Senior Extension Associate
167 Plant Science
I coordinate the Cornell Cooperative Extension's county network of community horticulture educators and Master Gardener Volunteers to connect with the 7 million gardening households in New York State. My goals are to advance environmental and scientific literacy, build community, promote human well-being and achieve other societal goals by creating opportunities for successful gardening experiences.
Through Citizen Science in Horticulture projects I address garden-related research questions by tapping the knowledge and enthusiasm of Cooperative Extension educators, Master Gardener Volunteers and some of the more than 90 million North American gardeners.
Through Cornell Cooperative Extension’s county network nearly 100 horticulture/environmental educators and their more than 2,000 program volunteers, Cornell University has a tremendous opportunity to meet societal needs by connecting with some of the 6 million New York State (NYS) households engaging in garden related activities. The documented benefits of gardening include enhanced life-long learning, environmental/scientific literacy, human well-being, social integration and community building. These and the many other benefits of gardening are maximized when success is achieved. Using best practices grounded in research-based knowledge is critical to success. Our Cornell Cooperative Extension (CCE) network is uniquely position to provide this valuable information to many gardening audiences. Our NYS Master Gardener Volunteers (MGV) alone spend more than 100,000 hours each year working in county horticulture programs. Supporting this networking of multipliers and peer educators is a priority as I lead adult and family education in Cornell Garden-Based Learning program. By creating professional development opportunities for CCE horticulture educators, MGV and other community horticulture and environmental volunteers including Master Composters and Environmental Stewards, I aim to connect them with research-based knowledge, emerging issues as well as Cornell University's faculty, staff, departments and programs. My work results in several thousand direct contact hours with these supporting stakeholders each year as I coordinate program work team meetings, campus and regional trainings, conferences, web-based forums and resources, e-newsletters, the Horticulture Resource Library, volunteer training resources and small group or one-on-one discussions. A public Internet presence also serves to provide all audiences easy access to research-based knowledge. Moreover, web-based Citizen Science in Horticulture projects provide an opportunity for CCE multipliers and gardeners across NYS, North America and beyond to connect with each other while also helping Cornell University scientists address research questions of concern to gardeners and sustainability in residential environments. The web-based citizen science project Vegetable Varieties for Gardeners (vegvariety.cce.cornell.edu) annually receives over 100,000 unique visitors and has over 6,000 registered participants from across North America. Programming success and future direction of adult and family education in Cornell Garden-Based Learning program is informed primarily through dialogue with CCE county educators, volunteers and gardeners as well as by connecting with colleagues throughout the nation via eXtension Community of Practices, Northeast Community IPM working group and other professional organizations and gatherings.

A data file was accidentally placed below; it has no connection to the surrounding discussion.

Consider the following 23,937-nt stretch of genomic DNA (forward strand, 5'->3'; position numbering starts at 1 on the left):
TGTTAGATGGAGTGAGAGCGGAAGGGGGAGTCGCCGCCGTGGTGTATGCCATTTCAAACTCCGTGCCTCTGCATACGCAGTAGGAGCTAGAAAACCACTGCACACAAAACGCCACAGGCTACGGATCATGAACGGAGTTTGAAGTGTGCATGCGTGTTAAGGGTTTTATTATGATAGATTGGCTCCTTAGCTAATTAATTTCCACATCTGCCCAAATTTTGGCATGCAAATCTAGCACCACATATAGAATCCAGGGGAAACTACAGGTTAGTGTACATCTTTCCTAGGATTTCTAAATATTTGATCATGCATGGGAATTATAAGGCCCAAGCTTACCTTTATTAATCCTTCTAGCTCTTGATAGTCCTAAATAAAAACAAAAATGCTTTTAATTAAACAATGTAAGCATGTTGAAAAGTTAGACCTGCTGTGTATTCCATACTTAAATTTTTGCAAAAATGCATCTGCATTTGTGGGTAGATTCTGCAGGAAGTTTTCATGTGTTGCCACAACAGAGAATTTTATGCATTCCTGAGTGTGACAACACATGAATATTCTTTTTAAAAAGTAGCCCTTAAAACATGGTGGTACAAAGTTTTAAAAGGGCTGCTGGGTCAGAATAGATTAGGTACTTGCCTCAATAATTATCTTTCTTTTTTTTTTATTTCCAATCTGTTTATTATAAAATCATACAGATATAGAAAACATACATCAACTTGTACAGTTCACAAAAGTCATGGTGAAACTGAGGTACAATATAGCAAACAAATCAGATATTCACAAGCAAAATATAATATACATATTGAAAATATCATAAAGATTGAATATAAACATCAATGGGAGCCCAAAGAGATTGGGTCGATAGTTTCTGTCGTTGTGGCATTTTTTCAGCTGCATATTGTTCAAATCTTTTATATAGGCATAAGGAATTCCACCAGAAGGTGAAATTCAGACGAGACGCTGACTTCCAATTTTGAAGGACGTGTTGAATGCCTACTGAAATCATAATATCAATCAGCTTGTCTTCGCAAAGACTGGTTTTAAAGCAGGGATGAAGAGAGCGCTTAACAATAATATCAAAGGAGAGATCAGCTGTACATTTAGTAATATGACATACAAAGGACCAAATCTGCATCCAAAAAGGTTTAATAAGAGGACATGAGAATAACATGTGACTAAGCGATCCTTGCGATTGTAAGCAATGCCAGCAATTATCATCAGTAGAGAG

I work to provide undergraduate and graduate students with opportunities to connect with Cornell Cooperative Extension's county network of community horticulture educators and Master Gardener Volunteers through independent study projects.